Home Emergency Management News Search for Missing Argentine Sub Continues as Crew’s Families Abandon Vigil

Search for Missing Argentine Sub Continues as Crew’s Families Abandon Vigil

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By David E. Hubler
Contributor, EDM Digest

Argentine naval sources say they have not given up hope of finding the navy submarine that has been missing since November 15, VOA News reports. However, families of the crew waiting at the sub’s Mar del Plata naval base have decided to abandon their vigil and go home after scheduling a religious ceremony on Saturday.

The Argentine navy has not declared the crew members dead. Nor has it said if there is any chance of finding survivors, VOA added.

The ARA San Juan entered its 10th day missing on Saturday, November 25. That was the date experts had said would likely be the limit of the sub’s oxygen supply even if it remained intact beneath the sea, an AP report said.

The ARA San Juan with a crew of 44, including Argentina’s first female submarine officer, Eliana Krawczyk, was last heard from on November 15, when it reported an explosion deep in the Atlantic Ocean. At the time, the sub was about 250 miles off Argentina’s southeastern Atlantic coast.

The Argentine navy described the explosion as an "anomalous, short, violent" incident. The explosion was detected by seismologists in the United States and the Comprehensive Nuclear-Test-Ban Treaty Organization (CTBTO), an international nuclear weapons monitor in Vienna, Austria. The CTBTO informed Argentine authorities, the New York Times reported.

“Hydroacoustic stations HA10 (Ascension Island) and HA04 (Crozet) detected a signal from an underwater impulsive event that occurred at 13:51 GMT on 15 November,” the CTBTO said in a statement. “The location of the event is as follows: Event Latitude: -46.12 deg; Event Longitude: -59.69 deg, which is in the vicinity of the last known location of the ARA San Juan.”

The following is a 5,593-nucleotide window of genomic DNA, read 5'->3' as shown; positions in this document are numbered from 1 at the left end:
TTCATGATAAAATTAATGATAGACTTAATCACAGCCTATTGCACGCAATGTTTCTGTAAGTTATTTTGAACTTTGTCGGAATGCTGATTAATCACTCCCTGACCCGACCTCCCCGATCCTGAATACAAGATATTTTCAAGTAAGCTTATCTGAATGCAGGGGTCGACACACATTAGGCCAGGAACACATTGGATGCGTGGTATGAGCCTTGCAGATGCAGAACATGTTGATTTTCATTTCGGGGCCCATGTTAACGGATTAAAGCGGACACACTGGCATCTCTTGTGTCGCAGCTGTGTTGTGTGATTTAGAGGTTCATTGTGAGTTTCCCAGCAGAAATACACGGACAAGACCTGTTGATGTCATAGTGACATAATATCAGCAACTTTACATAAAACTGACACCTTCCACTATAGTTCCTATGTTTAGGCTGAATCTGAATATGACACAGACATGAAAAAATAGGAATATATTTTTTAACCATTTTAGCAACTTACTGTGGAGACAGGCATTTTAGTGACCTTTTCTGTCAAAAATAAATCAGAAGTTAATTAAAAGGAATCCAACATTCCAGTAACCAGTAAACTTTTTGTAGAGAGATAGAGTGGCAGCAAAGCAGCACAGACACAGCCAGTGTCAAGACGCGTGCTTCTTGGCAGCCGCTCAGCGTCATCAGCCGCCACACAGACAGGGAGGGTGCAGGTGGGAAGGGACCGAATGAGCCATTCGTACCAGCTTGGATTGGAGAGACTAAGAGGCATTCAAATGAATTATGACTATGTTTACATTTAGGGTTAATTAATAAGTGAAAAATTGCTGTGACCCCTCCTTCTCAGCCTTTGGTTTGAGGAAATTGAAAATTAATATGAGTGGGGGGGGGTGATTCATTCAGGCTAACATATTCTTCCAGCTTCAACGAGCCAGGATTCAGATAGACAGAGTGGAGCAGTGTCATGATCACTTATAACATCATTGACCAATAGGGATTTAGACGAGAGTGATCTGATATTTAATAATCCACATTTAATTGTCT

An Argentine navy spokesman told Reuters that the sound was “consistent with an explosion.” The CTBTO was more guarded. “It could be consistent with an explosion, but there is no certainty about this,” CTBTO hydroacoustic engineer Mario Zampolli told the British news agency.

Family members at the Mar del Plata navy base reacted angrily while others collapsed in tears at the news of the suspected explosion, BBC News reported. Some relatives accused the Argentine navy of lying to them and of raising false hopes. Others blamed the government, saying a lack of investment and corruption in the armed forces made the submarine unsafe.

Multiple Ships and Aircraft Have Searched an Area of 185,000 Square Miles

An international flotilla involving more than a dozen ships and aircraft – including underwater search vehicles and two undersea rescue systems from the United States – from several South American nations and Britain have been in the 185,000 square mile search area for about 10 days now. The search was hampered by 25-foot waves and 45 mph winds in the area.

On Thursday, Russia sent navy specialists and analysts to areas off the coast of Argentina to assist in the search, VOA reported.

David Hubler David E. Hubler brings a variety of government, journalism and teaching experience to his position as a Quality Assurance Editor at APUS. David’s professional background includes serving as a senior editor at CIA and the Voice of America. He has also been a managing editor for several business-to-business and business-to-government publishing companies. David has taught high school English in Connecticut and at Northern Virginia Community College. He has a master’s degree for Teachers of English from the University of New Hampshire and a B.A. in English from New York University. In March 2017, Rowman & Littlefield published the paperback edition of David’s latest book, "The Nats and the Grays, How Baseball in the Nation's Capital Survived WWII and Changed the Game Forever."